The US’ top flight has long been known across the pond as a retirement home for Europe’s old heads. The likes of David Beckham and Robbie Keane saw out their careers there to huge success. Tim Howard is doing so now at Colorado Rapids to a far less fruitful degree. Bastian Schweinsteiger is currently the most famous face at Chicago Fire and Wayne Rooney has been a revelation at DC United.

However, next to Schweinsteiger is 20-year-old Djordje Mihailovic. Next to Rooney is PSG target, Luciano Acosta. The likes of Paxton Pomykal and Brenden Aaronson are also impressing during their first forays into MLS life.

Expansion is now the buzzword in MLS. Atlanta United won the 2018 MLS Cup in just their second season in the league. Managed by former Barcelona boss Gerardo Martino, the Five Stripes turned heads across the footballing world with their ability to soak up pressure and absolute ruthless streak up front. Miguel Almiron was the poster boy, Josef Martinez scored a ridiculous 35 goals in 39 games and although it has taken him until this season to truly flourish, Argentina U20 international Barco is now showing his true brilliance.

Almiron was flipped to Newcastle for £21m in January, a huge profit on the £6m Atlanta paid for him, and was replaced by last season’s South American Player of the Year and Copa Libertadores winner, Gonzalo ‘Pity’ Martinez. Young, South American talent with high ceilings and huge resale value.

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The same is happening at LAFC. Vela is grabbing all the headlines with 28 goals and 10 assists in 27 games but behind him, Uruguayan starlet Diego Rossi has 15 goals and five assists after notching 17 goals in all competitions last season. This is also LAFC’s second season in MLS and if they’re on top form in the playoffs, they could be taking Atlanta’s title before the year is out.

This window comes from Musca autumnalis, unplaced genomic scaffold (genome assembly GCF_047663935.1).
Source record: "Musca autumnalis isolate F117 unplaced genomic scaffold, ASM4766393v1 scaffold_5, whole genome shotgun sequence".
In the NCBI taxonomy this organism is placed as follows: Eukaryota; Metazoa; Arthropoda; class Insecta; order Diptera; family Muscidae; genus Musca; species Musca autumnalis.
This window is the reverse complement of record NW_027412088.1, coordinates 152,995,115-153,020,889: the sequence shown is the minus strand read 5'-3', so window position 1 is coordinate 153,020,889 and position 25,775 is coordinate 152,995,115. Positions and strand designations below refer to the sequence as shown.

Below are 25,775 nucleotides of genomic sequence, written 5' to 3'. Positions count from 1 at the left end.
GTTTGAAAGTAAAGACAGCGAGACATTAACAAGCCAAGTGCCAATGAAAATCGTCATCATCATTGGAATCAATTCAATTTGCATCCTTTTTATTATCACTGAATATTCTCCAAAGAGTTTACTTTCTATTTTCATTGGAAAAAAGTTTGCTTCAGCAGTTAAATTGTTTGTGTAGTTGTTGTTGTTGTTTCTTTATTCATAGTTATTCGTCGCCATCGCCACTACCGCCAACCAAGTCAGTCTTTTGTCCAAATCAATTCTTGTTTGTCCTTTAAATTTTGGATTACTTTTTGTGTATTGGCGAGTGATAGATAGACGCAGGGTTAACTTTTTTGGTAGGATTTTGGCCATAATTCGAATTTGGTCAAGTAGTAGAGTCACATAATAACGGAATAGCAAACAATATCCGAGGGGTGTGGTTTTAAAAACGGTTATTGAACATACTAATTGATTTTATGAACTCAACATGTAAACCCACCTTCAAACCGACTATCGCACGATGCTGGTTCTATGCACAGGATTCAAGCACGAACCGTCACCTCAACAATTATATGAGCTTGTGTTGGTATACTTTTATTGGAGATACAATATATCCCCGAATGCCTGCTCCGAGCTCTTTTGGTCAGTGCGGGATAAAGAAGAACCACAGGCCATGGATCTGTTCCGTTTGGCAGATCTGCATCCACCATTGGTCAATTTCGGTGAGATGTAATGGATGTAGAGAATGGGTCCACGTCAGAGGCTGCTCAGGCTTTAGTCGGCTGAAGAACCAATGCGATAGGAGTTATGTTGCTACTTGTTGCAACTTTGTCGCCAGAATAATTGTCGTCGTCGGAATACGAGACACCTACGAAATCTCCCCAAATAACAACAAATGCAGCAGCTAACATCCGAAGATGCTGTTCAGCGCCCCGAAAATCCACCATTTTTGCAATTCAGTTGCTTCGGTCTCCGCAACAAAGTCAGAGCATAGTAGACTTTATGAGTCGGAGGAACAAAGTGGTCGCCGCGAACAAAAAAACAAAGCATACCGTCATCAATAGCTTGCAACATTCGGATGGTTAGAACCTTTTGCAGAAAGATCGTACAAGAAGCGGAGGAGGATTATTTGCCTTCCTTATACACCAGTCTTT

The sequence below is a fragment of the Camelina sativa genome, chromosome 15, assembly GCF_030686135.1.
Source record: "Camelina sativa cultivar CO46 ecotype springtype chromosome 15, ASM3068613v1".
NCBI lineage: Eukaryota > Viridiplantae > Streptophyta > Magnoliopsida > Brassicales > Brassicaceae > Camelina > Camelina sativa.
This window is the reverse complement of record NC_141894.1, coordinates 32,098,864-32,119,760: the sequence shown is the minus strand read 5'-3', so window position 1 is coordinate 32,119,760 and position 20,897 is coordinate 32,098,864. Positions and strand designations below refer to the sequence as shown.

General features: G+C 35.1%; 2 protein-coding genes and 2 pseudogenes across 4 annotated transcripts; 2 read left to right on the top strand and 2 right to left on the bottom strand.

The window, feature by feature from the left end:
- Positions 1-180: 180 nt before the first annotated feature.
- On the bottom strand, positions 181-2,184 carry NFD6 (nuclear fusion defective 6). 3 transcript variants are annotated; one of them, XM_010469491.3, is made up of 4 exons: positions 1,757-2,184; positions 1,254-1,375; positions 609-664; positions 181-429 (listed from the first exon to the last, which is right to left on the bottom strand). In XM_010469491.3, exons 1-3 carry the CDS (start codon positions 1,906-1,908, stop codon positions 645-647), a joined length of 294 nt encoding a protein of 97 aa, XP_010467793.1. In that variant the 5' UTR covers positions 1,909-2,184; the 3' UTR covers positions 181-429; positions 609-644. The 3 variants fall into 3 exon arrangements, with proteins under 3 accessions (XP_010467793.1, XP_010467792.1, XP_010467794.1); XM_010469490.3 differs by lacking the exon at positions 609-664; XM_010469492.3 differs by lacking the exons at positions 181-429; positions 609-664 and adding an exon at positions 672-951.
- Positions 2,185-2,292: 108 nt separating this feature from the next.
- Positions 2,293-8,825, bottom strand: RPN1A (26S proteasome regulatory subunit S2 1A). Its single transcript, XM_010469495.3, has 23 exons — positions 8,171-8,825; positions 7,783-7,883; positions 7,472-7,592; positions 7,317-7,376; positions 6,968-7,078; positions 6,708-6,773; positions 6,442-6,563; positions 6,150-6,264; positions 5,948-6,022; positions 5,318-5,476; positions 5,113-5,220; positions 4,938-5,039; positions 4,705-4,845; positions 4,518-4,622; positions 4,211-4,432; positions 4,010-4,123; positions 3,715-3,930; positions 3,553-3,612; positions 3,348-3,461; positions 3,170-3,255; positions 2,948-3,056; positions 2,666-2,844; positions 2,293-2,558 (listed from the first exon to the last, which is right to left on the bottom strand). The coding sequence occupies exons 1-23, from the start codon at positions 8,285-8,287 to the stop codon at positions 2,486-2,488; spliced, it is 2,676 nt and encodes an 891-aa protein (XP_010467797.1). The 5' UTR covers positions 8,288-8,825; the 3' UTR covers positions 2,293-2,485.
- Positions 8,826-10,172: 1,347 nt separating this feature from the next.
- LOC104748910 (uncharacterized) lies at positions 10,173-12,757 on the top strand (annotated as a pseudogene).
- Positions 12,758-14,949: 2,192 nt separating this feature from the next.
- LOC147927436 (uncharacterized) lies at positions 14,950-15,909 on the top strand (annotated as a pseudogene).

After a scoring a hat-trick in LA Galaxy’s 7-2 win over Sporting KC, Ibrahimovic declared himself as the “best-ever player in MLS”. Let’s face it, he hasn’t even been the best player in MLS this season.

Ibrahimovic’s signing still makes sense in all of this. LA Galaxy need a goalscorer and they need a face for their franchise. But the full-page advert taken out in the Los Angeles Times upon his signing that simply read ‘Dear Los Angeles, you’re welcome’, his antics with Onuoha and the whole fanfare surrounding him from Vancouver Whitecaps’ own fans all hark back to a different time in MLS history. Some of it’s quite funny. All of it is incredibly jarring.

Ibra still has his place. His goals and effect on youngsters such as 17-year-old Mexican, Efrain Alvarez, are hugely important. But he doesn’t define the league.

After years being perceived as a European boneyard, MLS has become a bright, young, flourishing league packed with exciting talent. Tyler Adams and Almiron are just two exponents flying in Europe, while Columbus Crew goalkeeper Zack Steffen has also moved across the pond to Manchester City, heading on loan to Fortuna Dusseldorf. If Ibrahimovic is to avoid becoming the pantomime villain, he must take a step back from the Zlatan show and allow this new blood their voice.